Happy Tails: Jasmine

    I wanted to share this story about Jasmine because it demonstrates that when given a little bit of time, patience, and love, an older cat can really let their personality shine and find comfort in a forever home. Jasmine may not have been the most outgoing cat upon first glance, but her gentle approach and willingness to come over and sit next to me was what mattered most. She wanted the connection just as much as I did. At five and a half years of age, Jasmine is a youthful, playful, and loving cat that clearly enjoys her life.

    Adopting an older cat doesn’t necessarily mean that the animal will not want to play or enjoy your company. It doesn’t mean that they are past their prime and won’t be loving or fun pets. I think the exact opposite is true: these animals are so patient and grateful to be given a forever home that they demonstrate love and companionship as often as they can when someone gives them a chance. When Jasmine rests her head on my lap and drifts off to sleep, her age doesn’t matter to me. We have a special bond that I feel every day, and no fewer or extra years would change that.

    Thank you for reading Jasmine’s story. I truly hope it encourages more adopters to consider giving an older cat a home. Jasmine is one of many older cats that wait patiently for someone to bring them home. Whether a cat is one year old, five, ten, or fifteen, their desire for love and companionship is unwavering. They will find a special place in your heart if you give them a chance.

    — Amy Ellen Soden

  • Donor Appreciation – Arty Basinski

    It’s not every day the Annex Cat Rescue gets a gift from a donor like Arty Basinski. But Arty is not your every-day type of guy. And he’s certainly not your every-day real estate agent.

    Donor Appreciation - Arty Basinski

    Arty, who’s been in the real estate game for five years, gives 10 percent of all his earnings to animal charities (half of which are chosen by his clients), and his most recent donation was a very generous $500 gift to ACR.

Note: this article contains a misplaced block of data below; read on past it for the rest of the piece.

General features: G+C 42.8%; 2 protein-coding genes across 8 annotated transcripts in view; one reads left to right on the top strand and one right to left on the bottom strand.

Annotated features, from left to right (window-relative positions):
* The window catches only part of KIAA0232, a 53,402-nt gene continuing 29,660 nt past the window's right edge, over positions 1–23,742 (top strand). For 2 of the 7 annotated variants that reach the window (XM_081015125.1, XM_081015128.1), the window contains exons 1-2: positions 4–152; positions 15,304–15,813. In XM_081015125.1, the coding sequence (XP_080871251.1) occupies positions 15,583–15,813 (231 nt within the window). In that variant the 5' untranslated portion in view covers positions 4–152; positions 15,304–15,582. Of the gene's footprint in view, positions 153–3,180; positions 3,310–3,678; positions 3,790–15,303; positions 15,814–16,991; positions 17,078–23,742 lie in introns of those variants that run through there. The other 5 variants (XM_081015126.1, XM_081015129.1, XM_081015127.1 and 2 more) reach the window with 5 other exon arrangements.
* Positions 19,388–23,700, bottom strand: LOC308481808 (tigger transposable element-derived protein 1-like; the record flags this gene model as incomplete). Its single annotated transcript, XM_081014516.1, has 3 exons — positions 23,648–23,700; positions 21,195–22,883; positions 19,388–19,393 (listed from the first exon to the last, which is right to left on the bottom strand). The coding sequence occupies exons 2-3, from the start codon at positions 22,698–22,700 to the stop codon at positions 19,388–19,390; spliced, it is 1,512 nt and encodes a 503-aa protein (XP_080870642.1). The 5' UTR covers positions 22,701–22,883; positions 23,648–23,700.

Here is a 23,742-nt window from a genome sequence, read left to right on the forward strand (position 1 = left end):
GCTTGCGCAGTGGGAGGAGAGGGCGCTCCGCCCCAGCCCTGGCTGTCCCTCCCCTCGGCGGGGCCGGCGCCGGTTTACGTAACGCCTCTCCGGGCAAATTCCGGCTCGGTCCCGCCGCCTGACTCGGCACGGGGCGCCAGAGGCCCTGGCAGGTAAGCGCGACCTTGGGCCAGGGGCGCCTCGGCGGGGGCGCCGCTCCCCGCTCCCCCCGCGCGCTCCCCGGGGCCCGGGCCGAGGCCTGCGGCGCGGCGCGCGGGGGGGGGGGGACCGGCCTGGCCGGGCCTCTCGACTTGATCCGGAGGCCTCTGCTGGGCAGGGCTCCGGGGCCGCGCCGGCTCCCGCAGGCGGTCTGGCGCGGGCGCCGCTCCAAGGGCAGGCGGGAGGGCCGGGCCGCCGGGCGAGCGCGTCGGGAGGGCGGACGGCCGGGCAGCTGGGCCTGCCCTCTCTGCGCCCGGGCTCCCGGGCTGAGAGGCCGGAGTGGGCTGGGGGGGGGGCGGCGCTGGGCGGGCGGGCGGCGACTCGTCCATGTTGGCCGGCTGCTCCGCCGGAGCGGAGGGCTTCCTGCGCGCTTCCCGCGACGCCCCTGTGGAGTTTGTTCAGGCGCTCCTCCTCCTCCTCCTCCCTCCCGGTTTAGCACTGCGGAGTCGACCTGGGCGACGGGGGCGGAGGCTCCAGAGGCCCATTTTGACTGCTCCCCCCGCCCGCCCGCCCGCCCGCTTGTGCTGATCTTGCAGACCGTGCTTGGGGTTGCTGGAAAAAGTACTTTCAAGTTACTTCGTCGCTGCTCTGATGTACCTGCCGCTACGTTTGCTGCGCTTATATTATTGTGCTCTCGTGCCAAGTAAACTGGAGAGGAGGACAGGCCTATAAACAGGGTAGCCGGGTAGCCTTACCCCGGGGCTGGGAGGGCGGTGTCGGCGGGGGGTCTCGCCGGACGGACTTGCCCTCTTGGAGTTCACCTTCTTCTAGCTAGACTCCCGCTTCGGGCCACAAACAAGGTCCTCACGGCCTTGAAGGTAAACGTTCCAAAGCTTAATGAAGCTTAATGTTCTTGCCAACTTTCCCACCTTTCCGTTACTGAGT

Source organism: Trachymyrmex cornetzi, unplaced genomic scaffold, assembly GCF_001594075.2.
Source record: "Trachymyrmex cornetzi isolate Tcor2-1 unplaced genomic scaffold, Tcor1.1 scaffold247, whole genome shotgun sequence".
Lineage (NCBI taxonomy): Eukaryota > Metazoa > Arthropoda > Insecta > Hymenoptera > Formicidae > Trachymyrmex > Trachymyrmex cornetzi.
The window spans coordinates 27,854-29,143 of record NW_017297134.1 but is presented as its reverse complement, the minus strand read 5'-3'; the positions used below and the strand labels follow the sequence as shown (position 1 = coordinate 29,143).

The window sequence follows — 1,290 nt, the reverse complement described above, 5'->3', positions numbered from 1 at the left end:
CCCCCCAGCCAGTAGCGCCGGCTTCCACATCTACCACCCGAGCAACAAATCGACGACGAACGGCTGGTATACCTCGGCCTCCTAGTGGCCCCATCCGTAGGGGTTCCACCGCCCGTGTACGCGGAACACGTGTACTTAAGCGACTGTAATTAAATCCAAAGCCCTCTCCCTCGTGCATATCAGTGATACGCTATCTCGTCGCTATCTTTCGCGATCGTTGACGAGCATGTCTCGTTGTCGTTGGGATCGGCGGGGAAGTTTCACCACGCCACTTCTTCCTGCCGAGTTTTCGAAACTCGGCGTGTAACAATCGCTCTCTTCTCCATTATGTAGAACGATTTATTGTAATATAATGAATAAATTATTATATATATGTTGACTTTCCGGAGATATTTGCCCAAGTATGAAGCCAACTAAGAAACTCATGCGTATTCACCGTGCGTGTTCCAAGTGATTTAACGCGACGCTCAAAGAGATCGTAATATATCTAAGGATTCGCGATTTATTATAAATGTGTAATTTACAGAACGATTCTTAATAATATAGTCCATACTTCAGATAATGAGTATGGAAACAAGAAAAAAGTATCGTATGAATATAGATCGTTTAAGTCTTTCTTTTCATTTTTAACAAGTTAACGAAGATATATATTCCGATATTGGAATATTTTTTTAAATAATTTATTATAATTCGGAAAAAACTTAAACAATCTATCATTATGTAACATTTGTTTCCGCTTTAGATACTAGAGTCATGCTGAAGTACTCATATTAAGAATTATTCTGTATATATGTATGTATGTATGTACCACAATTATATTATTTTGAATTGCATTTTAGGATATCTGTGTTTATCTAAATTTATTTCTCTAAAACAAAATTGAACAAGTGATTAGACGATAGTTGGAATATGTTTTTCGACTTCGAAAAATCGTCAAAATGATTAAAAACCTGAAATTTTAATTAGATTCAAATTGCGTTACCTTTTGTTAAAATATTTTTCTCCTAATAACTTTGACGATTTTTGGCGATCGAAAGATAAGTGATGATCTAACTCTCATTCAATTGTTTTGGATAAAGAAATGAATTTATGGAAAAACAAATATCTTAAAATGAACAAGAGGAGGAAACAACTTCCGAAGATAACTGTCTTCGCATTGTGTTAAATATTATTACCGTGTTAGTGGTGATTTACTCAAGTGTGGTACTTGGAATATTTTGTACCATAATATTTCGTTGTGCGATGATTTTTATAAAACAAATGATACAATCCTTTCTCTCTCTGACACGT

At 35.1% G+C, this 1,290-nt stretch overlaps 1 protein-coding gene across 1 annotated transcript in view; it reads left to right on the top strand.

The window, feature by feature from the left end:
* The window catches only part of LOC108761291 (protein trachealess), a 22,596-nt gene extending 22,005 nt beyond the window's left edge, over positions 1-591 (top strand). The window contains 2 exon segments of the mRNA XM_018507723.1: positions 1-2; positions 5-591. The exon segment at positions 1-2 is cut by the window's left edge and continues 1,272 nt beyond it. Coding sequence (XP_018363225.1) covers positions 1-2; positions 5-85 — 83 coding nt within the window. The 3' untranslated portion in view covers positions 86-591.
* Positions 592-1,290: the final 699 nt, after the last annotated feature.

“I wanted to do something local and I’ve always been a cat person,” said Arty, “so this was a perfect fit.”

    “I feel very privileged to be in the position that I am and I want to give back to those who are less privileged. And especially with animals, whether trapped in cages or performing in a circus or out on the street as strays, they don’t get a voice to change their situation and they need help from people…so I’ve always had a special place in my heart for them.”

    While Arty’s name may not be familiar, if you live in the GTA there’s a good chance you’ve seen him on the streets: he’s known as “The Real Estate by Bike Guy,” riding his emblazoned pedal-powered machine to locations all over the city. And while the advertising is great, it also gives him unique information he can pass on to his clients.

    “You get to see neighbourhoods with a different perspective,” said Arty. “You get to go through parks and down paths that you wouldn’t while driving. While you’re cycling it’s a little more laid back and you can really absorb the area.”

    Arty’s connection to cats comes in several forms. Not only is he the caretaker of Naboo, whom he adopted through the Toronto Humane Society two years ago, Arty also provides unique housewarming gifts to those he works with. He takes a Maneki-Neko (commonly known on this side of the world as a Happy Cat or Lucky Cat) and paints a version modelled after his clients. It’s an extension of an artistic side that also includes music (he’s an avid drummer) and acting (he performs in clown and improv troupes).

    Donor Appreciation - Arty Basinski  Donor Appreciation - Arty Basinski

    Needless to say, ACR was beyond thrilled with Basinski’s gift, which allows ACR’s volunteers to assist even more cats in need.

    “We rely almost entirely on donations to cover the costs of our rescue work,” said Jacqueline Chan, Chair of ACR’s Board of Directors, “particularly the costs of providing veterinary care to the feral cats in our colonies and the formerly-homeless cats in our foster program. The vet bills are substantial, but always worthwhile. And there are always more cats that we would like to help, and our donors allow us to do that.

    “We love anyone who can find it in their heart to give to ACR, but when people do something unique, cool and creative like Arty we give them a huge thank you.”

    And Chan will appreciate this even more: Arty says that if any business comes his way via this article, he’ll donate a portion of it back to ACR in order to help more cats: “That’s something I would be more than happy to do!”

    Donor Appreciation - Arty Basinski

    Find out more about Arty on his website at

    —  By Edward Fraser



Donate. Volunteer. Adopt.